There is a well regarded Spanish school in Kensington where many Spanish expatriates choose to send their children. However it is mixed.

TBH there are plenty of things to worry about. Lack of diversity is not one of them.

Moominsarehippos Sun 07-Jul-13 19:54:41

I think skin colour is a red herring tbh, esp in a private school. They will be 'the American kids'. When DS started in his school there were some black kids in his year but they were the 'brits', not black - it really wasn't an issue. Are you concerned that they will be bullied because of ther skin or because they are 'foreign'?

In our school we have kids from all over the world, and of all colours, and they are usually described by what language they speak, not colour. My DS is the token 'english' kid (even though he is 1/4 english, 1/4 scottish and 1/3 ME!).

In the nursery at work the kids backgrounds are even more diverse (one child is described as '1/8th...') and there has never been any issues around colour, race or religion.

I 'get' why you worry, but it won't be an issue unless you especially want other black children in the class especially, but in London privates, classes can change termly.

Maybe if you can look at staff and look for schools with a proportion of black or other 'ethnic' teaching staff. Our school has a few black teachers, and a few auzzies, french, polish, italian...

Really, don't worry about it. Just find a nice school - there are loads around there. Even in the shitty state school, out in the wops, I went to, one of the coolest girls was the only black (ie of african origin at some point in the family) and that wasn't to do with her skin colour.

BTW the state school one side of us is mainly eastern european, the other side is mainly arab kids. It's just the way it is where I live - very very few white brits, probably more black people actually!

If work is picking up the tab, they possibly will help you out with school suggestions, or pay for a trip over to find a home/school before you move. They may even pay for a search company to help you find something suitable.

Moominsarehippos Sun 07-Jul-13 19:59:25

Excuse my maths there! 1/4, 1/4, 1/3????? Not representative of the education system here!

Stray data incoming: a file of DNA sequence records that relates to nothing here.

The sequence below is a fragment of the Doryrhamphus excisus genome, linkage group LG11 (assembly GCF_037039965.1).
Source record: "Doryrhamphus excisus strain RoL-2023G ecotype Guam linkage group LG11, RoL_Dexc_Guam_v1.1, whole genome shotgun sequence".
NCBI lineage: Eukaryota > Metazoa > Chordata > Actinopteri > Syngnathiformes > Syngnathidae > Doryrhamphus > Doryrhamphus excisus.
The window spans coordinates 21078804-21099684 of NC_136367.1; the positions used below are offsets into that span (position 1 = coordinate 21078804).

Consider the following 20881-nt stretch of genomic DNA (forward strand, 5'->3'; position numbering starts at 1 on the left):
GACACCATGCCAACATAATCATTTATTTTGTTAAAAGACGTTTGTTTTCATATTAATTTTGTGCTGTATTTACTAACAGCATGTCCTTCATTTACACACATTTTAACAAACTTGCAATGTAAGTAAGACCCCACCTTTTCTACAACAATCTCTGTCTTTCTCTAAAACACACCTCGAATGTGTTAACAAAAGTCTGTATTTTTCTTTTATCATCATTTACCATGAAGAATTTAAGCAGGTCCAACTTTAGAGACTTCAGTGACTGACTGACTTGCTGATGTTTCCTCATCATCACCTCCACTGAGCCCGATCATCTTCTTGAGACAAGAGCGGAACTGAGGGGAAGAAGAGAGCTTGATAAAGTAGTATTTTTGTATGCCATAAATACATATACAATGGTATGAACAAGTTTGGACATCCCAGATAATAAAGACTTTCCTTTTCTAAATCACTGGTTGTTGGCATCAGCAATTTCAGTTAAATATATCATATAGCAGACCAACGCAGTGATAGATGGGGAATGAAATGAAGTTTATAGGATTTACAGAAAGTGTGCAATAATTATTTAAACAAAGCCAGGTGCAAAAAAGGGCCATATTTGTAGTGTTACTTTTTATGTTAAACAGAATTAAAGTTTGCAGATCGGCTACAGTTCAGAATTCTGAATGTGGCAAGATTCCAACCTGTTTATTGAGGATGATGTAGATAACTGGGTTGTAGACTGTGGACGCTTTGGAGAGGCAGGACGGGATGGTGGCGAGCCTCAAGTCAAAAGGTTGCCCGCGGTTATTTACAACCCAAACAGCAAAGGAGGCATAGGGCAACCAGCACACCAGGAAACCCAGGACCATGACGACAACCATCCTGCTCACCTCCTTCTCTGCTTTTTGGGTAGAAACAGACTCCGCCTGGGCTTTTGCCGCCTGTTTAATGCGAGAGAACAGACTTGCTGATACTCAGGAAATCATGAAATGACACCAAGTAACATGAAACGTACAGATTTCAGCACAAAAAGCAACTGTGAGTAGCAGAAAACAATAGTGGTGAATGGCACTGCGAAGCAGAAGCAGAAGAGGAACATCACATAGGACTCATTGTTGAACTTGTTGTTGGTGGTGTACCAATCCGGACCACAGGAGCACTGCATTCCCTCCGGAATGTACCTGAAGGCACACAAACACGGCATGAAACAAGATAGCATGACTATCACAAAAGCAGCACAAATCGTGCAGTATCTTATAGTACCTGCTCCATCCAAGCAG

MsAverage Sun 07-Jul-13 21:30:04

Talkingpeace, please do not think that social hostility sounds naaaicer than racism. "Daily Mail reader" is a standard insult here, as meaningless as it is stupid. You do not do yourself any favour automatically deploying it. Good? Good.

BNP was thought to be a protest electorate for Cons, and the last local elections proved that it is not. That one-man-band is a single-idea party, and the idea seems to be quite attractive for our fellow Britons. It is just a question of months, when Labour will have their own Damien Green and LibDems their own Theresa May. Just look at the development of the twin latests scaremongering campaigns - NHS Tourism and Educational Tourism, both born without any figures, just as political marketing tools, perhaps in the same party thinktank. The latter died in the crib, but the former was received favourably and now gets momentum all across major parties. And it is more to come.

Talkinpeace Sun 07-Jul-13 21:34:29

BNP Councillors do not particularly worry me.
Local government is my field of interest so I have watched the UKIP, BNP, sundry oddity councillors who are elected with great fanfare.
Very few last a year because they suddenly realise they have almost no individual power.

I love reading the Daily Fail website. But I also know that it is hypoctitical bilge. Sadly many of those who actually pay for it do not.
I've actually stopped buying a paper and get my fix of news analysis from the Economist - who of course support open borders.

TwistedReach Sun 07-Jul-13 21:42:22

Given the diverse population of London, there are a TINY number of black children in private education. I'm laughing sadly at this thread (particularly at Xenia thinking there are many black children at north London).

Talkinpeace Sun 07-Jul-13 21:46:09

Twisted
I do not know the figures for London but I know for a fact that the most racially diverse part of Winchester town by a very long way is Winchester College
State schools are around 98% white, the private school it not!

TwistedReach Sun 07-Jul-13 21:48:12

I don't know about Winchester but how many of these children are black? My guess is not many...

MsAverage Sun 07-Jul-13 21:50:50

I am not talking about BNP parties, I am pointing out that there are signs that other parties clearly got the idea what sells the best on today's political market, and the market day is soon. smile

Talkinpeace Sun 07-Jul-13 21:57:56

msAverage
If you look at what mainstream political parties say they will do and then see what they actually did do, you'll see that actions are much more moderate than words
(except for the secret stuff they never brag about anyway)
the current swing to the rabid fringe a short term hiccup
once the costing of the NHS stuff comes through it will be allowed to drop
without any fanfare

MsAverage Sun 07-Jul-13 22:06:04

To contribute to the topic: last autumn I was going around the North London schools (our non-diversely black state school do not have 6 form, so we were shopping around): SHHS, SCLG, both Fr.Holland, Latymer Upper, Wimbledon, Queens something, Latymer gram, Godolphin&Latymer, Highgate, Channing, lots of free drinks, maybe, I forgot one or two. So, I saw Jews, Asians, Russians, Germans - whoever, but not the black. The two schools I saw black children were Latymer gram and Upper Latymer - both are very large and quite hard to get in.

MsAverage Sun 07-Jul-13 22:07:39

*very large by UK standards, not US.

MsAverage Sun 07-Jul-13 22:14:53

Exactly! "What they say" is exactly the thing I am trying to make OP ready to. I know people who moved to US because they got tired of listening to anti-immigrant shit here. Scientists, they did not have any difficulties making a move.